How much more powerful might be images of girls and women that stare right out into the camera, meeting the gaze of the viewer head-on and equal. Or even better, images in which women represent ourselves for ourselves. Not vessels, not vacant, but full-fledged, varied, vibrant, and powerful human beings.

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5 thoughts on “Downcast, Decapitated and Dead: Why Don’t Women on Book Covers and in Ads Stare Back?

  1. Thanks for your comment, Clement! I know, those Lanvin ads! Not just “Smell like a dead lady” but “Smell like a dead lady with cats crawling all over her”?? Eww!!
    And I agree the dead girls on YA covers is really a distressing trend – I mean enough Ophelia syndrome, right?

  2. Ok, after reading this and the Trac Changes article about dead girls on book covers I’ve gone from frustrated to genuinely terrified. It’s bad enough for girls to be insecure about not being photoshop-thin because of what models and celebrities look like; I knew that was a problem and I’ve been fighting it in how I look at girls and in how I interact with everyone. But the idea that dead women can be completely “sexified” because they don’t look at you or speak is definitely out there, and now all those incredibly high rape statistics are making a lot of sense. This kind of advertising needs to stop. Now.

    Also, what exactly is that Lanvin campaign trying to say? “Smell like a dead person?” That’s lovely.

  3. @archy: I agree, the image is striking. In some of my academic writing, I’ve described that photo as “pregnant with Orientalist possibility” in which the ‘exotified’ object of our gaze cannot gaze back. So I guess my question would be – does the image point out the objectfication inherent in transnational surrogacy (ie. reducing women to their reproductive parts) or does it simultaneously re-objectify the women? @cyfermoon – fantastic story. I can’t imagine someone “pinki-fying” women’s history month – but the notion of doing what sounds like a sexy YA cover for WHM is even worse! Eeek! 🙂 iThanks for your comments!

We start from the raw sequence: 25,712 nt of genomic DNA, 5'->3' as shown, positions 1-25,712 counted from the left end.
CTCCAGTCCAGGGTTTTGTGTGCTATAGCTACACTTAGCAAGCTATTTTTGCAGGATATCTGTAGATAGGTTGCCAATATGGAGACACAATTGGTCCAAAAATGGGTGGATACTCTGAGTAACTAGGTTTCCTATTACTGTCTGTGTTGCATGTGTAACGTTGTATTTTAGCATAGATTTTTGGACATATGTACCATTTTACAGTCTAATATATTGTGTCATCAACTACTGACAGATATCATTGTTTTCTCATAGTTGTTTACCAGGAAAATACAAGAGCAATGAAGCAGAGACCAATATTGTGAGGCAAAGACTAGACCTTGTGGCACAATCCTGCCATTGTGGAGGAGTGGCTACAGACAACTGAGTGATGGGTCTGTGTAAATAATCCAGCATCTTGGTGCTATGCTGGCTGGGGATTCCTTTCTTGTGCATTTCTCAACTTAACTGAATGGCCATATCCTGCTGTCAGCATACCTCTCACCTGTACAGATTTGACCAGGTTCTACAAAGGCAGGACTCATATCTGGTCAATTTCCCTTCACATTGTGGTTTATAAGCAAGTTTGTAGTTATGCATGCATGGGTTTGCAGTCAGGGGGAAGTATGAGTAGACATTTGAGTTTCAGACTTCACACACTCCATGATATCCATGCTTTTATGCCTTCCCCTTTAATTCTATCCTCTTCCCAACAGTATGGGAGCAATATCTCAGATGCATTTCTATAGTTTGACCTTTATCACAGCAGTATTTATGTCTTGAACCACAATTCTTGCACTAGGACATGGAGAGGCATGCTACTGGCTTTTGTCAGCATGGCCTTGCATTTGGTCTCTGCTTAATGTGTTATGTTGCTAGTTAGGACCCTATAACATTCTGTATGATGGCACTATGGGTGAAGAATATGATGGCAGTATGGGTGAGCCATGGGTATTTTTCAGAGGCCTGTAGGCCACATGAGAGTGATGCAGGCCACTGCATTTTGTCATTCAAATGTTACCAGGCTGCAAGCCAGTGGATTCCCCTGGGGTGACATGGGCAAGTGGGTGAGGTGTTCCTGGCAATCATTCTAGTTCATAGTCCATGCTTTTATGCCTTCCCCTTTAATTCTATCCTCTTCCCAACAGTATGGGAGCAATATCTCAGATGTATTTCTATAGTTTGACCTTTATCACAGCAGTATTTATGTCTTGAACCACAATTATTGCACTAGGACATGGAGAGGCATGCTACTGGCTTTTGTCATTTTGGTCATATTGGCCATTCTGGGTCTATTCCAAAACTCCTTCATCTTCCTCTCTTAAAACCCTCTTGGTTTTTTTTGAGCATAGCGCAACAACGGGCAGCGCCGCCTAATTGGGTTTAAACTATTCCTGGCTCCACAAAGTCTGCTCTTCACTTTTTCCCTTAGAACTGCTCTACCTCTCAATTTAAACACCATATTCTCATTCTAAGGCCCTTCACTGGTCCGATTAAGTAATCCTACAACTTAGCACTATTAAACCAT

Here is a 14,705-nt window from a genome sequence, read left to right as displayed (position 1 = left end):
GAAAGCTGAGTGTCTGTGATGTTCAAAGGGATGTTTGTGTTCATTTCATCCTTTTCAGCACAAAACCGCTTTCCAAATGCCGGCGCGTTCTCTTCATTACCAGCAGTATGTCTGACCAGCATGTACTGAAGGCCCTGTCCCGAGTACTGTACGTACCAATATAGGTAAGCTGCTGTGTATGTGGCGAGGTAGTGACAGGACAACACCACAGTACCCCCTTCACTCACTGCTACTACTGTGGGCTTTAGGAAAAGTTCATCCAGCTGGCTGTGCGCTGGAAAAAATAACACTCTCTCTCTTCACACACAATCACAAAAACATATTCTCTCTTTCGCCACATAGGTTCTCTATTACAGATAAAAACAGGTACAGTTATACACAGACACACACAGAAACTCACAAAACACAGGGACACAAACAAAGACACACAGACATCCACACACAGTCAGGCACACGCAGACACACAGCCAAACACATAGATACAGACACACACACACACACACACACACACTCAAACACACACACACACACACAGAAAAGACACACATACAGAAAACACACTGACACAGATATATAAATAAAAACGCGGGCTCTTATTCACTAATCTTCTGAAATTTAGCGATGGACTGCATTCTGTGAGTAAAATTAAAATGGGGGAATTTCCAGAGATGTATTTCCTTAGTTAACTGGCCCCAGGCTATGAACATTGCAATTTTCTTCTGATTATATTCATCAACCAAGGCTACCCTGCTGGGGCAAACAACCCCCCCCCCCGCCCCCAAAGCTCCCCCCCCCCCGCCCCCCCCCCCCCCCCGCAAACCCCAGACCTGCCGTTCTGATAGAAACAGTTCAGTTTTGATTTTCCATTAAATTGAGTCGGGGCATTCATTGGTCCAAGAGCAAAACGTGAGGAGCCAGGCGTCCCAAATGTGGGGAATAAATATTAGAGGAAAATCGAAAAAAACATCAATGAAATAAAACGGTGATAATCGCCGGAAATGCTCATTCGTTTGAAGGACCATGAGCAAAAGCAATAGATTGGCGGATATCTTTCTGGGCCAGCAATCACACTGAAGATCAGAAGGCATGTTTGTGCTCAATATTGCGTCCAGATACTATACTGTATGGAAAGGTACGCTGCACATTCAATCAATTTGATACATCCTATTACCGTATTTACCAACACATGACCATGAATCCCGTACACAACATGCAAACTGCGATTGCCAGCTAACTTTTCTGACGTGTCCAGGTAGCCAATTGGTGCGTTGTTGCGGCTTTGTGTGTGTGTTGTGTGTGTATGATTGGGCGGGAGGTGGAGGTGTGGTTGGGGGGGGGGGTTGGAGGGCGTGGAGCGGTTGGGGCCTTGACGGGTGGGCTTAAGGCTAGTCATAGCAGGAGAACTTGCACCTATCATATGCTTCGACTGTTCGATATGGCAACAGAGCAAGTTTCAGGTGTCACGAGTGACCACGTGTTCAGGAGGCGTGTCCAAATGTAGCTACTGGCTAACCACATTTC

4. Related story: We on the academic side of women’s history month at our institution like to control our promotional media. We do this in part so that we can give a portfolio-worthy marketing job to art students, but also so that we aren’t shooting ourselves in the foot with counter-productive imagery. Students create logo and design, and it becomes an educational experience about images of women and symbols that represent us. For example, this year I gently explained to a student why pink-washing our media would not necessarily be the best color scheme for our project.

    There is also the fun, student-services side to WHM at our institution, and they do their media through our marketing department. Now, I love our marketing department most of the time. But whoever made the student services poster for WHM this past year used a Patrick Nagel-esque woman with long dark flowing hair, “pouty” purple lips, and NO EYES. I kid you not, no eyes. Completely objectified: pretty hair pretty lips, and she doesn’t look back at you.

  5. I’d say the photography purposed focused onto the womb if the image was for wombs for rent, simply because it was about wombs for rent. Often an image including the face will draw the viewer towards the face, many will look straight to the eyes so for this image it would actually be distracting. Much better to focus just on the wombs, I think it has quite a lot of impact. The lighting and exposed stomachs and lining them up draw even more attention to the very visible pregnant stomach. One could argue this was also purposely done in a way to suggest only their wombs are worth seeing?

    As for the other images, it depends on what mood you want the viewer to feel. Do you want them to feel sorry for the victim of abuse, want the subject to appear sad because of his/her own mood? For the NSFW Model pics, I have no idea how they’re meant to be related to the products they are selling and quite frankly they bother me. The poses range from awkward to freaky.